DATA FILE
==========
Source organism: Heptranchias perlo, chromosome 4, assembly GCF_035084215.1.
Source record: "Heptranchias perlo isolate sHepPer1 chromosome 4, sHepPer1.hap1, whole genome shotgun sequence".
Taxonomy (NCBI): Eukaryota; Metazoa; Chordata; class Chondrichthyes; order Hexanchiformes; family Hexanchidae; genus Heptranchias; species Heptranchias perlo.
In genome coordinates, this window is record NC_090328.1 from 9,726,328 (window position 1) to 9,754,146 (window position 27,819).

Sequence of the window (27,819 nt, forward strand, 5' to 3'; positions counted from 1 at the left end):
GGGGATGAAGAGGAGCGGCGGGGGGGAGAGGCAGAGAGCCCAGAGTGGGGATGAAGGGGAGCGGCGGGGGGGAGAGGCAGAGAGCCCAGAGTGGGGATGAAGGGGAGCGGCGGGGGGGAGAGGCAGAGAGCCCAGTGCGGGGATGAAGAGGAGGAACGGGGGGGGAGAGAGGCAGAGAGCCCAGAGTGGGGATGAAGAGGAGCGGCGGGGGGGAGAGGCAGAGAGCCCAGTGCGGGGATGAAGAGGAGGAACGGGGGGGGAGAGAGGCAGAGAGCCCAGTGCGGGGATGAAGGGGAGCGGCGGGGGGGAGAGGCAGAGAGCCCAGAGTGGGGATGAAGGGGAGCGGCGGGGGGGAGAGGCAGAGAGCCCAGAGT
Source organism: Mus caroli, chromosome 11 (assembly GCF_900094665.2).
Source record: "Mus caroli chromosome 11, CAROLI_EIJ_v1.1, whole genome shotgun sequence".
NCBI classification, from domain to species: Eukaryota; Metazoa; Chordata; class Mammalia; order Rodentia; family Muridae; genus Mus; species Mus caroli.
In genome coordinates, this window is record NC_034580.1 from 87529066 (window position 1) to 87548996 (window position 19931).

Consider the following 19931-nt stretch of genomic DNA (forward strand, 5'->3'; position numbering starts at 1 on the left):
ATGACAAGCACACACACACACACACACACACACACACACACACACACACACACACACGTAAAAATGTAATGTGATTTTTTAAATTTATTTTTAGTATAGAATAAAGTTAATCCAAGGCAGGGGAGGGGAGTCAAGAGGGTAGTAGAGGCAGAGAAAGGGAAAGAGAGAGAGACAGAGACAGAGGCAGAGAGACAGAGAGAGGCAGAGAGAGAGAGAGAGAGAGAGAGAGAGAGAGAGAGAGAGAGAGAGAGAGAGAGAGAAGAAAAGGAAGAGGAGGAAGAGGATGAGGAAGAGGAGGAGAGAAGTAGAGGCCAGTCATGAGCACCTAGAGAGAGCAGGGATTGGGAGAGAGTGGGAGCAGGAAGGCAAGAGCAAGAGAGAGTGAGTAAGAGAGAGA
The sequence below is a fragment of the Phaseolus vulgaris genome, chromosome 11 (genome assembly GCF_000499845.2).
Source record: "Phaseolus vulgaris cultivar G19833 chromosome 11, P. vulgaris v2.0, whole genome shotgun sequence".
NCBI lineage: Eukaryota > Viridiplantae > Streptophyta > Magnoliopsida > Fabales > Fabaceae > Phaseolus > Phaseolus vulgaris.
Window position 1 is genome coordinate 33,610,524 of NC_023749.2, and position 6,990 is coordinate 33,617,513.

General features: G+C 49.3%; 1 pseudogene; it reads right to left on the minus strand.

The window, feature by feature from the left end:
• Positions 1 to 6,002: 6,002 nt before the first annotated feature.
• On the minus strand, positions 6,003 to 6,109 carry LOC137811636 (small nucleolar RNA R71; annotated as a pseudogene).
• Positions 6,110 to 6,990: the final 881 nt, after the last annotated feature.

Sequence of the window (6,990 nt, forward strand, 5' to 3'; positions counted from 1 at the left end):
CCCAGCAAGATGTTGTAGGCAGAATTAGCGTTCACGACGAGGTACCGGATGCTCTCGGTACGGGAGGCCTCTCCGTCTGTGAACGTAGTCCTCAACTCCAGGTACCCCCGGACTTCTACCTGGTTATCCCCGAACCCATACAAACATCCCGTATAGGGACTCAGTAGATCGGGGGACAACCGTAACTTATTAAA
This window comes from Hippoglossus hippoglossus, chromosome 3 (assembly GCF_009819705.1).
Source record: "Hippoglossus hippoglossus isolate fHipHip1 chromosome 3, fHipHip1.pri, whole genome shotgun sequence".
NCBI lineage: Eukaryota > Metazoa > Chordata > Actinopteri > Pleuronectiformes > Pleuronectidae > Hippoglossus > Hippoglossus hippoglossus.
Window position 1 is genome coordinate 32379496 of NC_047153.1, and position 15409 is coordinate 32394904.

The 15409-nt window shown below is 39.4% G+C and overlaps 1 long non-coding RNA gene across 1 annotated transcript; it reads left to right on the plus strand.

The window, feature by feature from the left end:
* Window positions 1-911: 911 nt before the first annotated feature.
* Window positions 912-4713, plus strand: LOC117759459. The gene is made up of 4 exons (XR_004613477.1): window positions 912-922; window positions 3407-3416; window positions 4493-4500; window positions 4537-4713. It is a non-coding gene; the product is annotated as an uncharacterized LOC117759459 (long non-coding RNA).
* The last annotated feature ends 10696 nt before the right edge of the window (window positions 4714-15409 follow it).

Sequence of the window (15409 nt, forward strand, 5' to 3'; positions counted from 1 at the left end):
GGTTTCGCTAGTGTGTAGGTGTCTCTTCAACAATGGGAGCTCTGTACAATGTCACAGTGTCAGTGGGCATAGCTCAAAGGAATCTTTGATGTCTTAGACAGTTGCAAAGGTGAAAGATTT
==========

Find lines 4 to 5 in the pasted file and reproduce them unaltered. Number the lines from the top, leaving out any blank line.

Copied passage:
In genome coordinates, this window is record NC_090328.1 from 9,726,328 (window position 1) to 9,754,146 (window position 27,819).

Sequence of the window (27,819 nt, forward strand, 5' to 3'; positions counted from 1 at the left end):